If you are planning on drawing on your superannuation after separating, beware of the potential issues
Although superannuation splits are common in family law property settlements, there is a difference between splitting the superannuation and applying for early release of the funds. In some circumstances, you will need your former partner’s agreement, and you will need to consider how a court will treat the withdrawal.
Superannuation splitting in family law
Superannuation is treated as property under the Family Law Act. Parties will need to provide evidence of the value of their superannuation entitlements. They have the option of seeking orders to split their superannuation interests.
However, splitting your superannuation does not mean that the superannuation can be drawn upon early. Any superannuation received from a property settlement is still subject to the rules of the superannuation fund, meaning that it cannot be accessed until the person reaches retirement age or meets other criteria for early withdrawal.
Although a superannuation splitting order requires superannuation to be transferred out of one fund, it must be transferred into another complying fund.
COVID-19 and early access to superannuation
Due to COVID-19, the federal government introduced a policy allowing eligible Australians to:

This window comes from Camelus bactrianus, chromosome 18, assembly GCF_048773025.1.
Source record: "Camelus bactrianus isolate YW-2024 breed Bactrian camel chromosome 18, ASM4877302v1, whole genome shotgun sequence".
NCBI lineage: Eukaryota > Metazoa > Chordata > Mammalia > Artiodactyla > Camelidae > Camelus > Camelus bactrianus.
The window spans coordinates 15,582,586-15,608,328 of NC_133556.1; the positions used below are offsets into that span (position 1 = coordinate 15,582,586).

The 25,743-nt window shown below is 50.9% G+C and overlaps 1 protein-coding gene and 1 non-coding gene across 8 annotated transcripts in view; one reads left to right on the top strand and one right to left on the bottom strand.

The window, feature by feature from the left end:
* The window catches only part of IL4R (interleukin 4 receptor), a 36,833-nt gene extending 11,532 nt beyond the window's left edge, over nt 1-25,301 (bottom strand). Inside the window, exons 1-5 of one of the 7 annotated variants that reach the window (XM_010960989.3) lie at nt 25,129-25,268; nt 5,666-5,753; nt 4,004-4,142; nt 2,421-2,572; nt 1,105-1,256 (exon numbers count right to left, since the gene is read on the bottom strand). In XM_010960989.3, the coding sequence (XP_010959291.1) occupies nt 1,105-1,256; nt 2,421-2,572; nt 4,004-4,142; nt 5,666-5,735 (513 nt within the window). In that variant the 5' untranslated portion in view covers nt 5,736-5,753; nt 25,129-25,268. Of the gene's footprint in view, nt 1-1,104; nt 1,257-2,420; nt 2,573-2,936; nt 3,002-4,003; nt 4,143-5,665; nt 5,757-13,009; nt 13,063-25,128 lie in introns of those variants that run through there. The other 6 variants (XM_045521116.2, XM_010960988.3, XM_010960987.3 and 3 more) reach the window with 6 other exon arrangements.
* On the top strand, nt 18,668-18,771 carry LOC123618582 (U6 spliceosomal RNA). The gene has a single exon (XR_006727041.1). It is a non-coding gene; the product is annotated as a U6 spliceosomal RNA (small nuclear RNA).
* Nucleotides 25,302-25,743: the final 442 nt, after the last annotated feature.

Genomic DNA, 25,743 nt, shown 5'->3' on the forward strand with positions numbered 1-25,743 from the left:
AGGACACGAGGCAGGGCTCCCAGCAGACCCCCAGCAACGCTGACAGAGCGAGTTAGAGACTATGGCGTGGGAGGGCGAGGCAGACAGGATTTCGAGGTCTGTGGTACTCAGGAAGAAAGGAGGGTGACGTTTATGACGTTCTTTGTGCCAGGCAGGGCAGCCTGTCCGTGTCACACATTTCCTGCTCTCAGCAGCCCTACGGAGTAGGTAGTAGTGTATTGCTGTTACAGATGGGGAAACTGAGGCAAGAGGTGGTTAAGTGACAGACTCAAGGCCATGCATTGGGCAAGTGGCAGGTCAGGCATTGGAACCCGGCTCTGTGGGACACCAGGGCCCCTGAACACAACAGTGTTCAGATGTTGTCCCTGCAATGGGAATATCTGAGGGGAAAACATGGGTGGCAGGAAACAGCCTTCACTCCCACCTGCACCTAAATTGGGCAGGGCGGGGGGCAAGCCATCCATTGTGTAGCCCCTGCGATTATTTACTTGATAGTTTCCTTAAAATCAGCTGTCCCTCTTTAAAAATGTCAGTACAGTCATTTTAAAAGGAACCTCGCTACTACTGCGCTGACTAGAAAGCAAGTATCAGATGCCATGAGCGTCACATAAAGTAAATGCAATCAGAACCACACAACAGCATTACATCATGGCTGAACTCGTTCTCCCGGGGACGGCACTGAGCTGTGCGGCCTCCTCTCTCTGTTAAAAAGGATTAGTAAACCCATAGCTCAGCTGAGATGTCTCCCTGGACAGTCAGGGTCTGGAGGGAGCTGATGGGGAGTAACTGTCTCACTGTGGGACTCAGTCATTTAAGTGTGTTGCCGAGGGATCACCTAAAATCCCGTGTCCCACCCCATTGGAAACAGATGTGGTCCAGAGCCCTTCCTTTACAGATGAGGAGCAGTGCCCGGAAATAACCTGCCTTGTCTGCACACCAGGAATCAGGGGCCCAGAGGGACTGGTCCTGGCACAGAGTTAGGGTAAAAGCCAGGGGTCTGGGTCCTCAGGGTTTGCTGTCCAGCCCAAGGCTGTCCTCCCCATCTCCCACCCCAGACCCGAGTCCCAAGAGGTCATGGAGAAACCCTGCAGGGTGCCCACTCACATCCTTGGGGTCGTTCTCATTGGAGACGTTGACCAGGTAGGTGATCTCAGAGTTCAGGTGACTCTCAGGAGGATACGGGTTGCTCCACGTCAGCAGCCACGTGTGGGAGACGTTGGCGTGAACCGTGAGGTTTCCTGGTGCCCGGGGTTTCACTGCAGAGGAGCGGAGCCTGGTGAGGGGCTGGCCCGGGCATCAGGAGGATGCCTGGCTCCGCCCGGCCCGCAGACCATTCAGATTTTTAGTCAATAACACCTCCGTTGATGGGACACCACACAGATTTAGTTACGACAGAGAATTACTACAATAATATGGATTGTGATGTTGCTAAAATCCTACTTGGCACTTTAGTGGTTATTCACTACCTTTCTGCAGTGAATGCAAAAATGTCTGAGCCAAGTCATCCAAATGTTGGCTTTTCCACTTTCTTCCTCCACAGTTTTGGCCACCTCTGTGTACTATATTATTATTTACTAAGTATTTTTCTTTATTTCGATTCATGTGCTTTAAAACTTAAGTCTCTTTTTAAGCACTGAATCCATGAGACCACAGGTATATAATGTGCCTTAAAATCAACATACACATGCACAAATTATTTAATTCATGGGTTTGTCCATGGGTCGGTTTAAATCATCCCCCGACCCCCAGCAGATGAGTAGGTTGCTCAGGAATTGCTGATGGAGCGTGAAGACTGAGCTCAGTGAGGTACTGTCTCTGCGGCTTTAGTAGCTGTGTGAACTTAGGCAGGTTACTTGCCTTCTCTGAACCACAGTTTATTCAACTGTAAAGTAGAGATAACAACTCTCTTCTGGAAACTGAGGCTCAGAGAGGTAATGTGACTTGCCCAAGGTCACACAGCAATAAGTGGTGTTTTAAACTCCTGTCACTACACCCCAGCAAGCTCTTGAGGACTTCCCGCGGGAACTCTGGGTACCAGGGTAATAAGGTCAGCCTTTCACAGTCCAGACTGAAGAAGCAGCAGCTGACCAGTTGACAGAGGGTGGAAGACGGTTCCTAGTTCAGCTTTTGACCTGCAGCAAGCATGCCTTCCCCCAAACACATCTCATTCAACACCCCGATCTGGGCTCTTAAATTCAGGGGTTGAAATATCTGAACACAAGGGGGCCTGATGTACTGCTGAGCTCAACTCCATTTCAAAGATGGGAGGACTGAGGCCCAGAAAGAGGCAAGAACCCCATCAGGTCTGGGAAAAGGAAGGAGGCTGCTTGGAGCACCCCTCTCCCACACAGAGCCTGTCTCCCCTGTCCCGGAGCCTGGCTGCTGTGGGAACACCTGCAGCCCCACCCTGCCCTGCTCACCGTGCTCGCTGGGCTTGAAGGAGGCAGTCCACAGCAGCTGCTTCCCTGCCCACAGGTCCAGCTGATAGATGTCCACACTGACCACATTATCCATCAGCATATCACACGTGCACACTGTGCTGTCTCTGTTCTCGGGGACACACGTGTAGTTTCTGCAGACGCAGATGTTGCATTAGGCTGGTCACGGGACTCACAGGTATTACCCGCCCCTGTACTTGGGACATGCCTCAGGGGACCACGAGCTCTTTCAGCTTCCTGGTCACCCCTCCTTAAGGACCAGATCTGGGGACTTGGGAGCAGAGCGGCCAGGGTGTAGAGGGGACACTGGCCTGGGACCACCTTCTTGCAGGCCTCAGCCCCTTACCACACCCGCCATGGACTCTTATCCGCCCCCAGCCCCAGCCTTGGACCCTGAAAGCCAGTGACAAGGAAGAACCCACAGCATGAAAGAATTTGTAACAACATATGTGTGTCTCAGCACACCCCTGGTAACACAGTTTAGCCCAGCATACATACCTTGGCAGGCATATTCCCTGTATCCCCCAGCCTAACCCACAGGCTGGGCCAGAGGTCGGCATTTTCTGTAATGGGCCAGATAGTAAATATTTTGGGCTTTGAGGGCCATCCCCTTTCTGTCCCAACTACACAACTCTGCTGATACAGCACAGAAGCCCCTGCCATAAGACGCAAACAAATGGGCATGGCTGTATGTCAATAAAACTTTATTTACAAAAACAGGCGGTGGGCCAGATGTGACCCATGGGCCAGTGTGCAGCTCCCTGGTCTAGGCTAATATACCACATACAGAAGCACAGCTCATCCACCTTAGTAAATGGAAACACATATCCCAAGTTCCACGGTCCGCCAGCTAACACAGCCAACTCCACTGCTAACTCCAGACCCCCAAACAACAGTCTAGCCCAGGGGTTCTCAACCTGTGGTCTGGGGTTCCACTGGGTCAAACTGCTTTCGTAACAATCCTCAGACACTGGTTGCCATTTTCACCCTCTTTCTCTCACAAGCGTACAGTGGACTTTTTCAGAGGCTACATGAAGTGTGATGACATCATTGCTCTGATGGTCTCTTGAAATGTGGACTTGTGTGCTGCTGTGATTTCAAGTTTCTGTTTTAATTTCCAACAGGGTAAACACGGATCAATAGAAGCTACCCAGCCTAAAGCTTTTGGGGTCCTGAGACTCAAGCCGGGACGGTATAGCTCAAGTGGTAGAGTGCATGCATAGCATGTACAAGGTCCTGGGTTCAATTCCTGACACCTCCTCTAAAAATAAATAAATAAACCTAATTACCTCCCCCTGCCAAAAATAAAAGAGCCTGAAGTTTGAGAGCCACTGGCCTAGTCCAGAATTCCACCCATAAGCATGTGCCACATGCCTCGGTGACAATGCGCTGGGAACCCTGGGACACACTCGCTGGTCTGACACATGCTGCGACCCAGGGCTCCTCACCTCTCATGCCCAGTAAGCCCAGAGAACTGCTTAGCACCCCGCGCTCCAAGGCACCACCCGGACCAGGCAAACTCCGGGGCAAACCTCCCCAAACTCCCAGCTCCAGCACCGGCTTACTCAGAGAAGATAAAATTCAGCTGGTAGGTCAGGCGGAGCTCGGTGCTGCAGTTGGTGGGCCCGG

- Access their superannuation early, up to $10,000, before 30 June 2020; and
- Access to a further $10,000 after 1 July 2020
Thousands of Australians have drawn down on their superannuation funds to help to pay living expenses and other costs.
Things to consider
If you are separating and wish to draw down on your superannuation under the COVID-19 provisions, you should be aware of the following issues:
- You should notify your former partner that you are intending to draw down your superannuation. Even though the superannuation is held only in the name of one person, it is an asset of the relationship, and the other person may be entitled to a share. Drawing down on your superannuation will also decrease the joint asset available for distribution, so it is critical to notify the other person. Failure to inform the other party could be a material non-disclosure which would allow the other party to reconsider any settlement.
- If a court is satisfied that your use of the superannuation funds is wasteful, the funds can be notionally added back into your asset pool when the time comes for your property settlement. This means that a court may make a ruling as if you still have the money.
The final word
Superannuation is a difficult and complex part of family law. If you are thinking of accessing your superannuation early, contact us to find out how we can help.
This article was written by Senior Associate, Jessica Wynd.
DISCLAIMER: We accept no responsibility for any action taken after reading this article. It is intended as a guide only and is not a substitute for the expert legal advice you can receive from marshalls+dent+wilmoth and other relevant experts.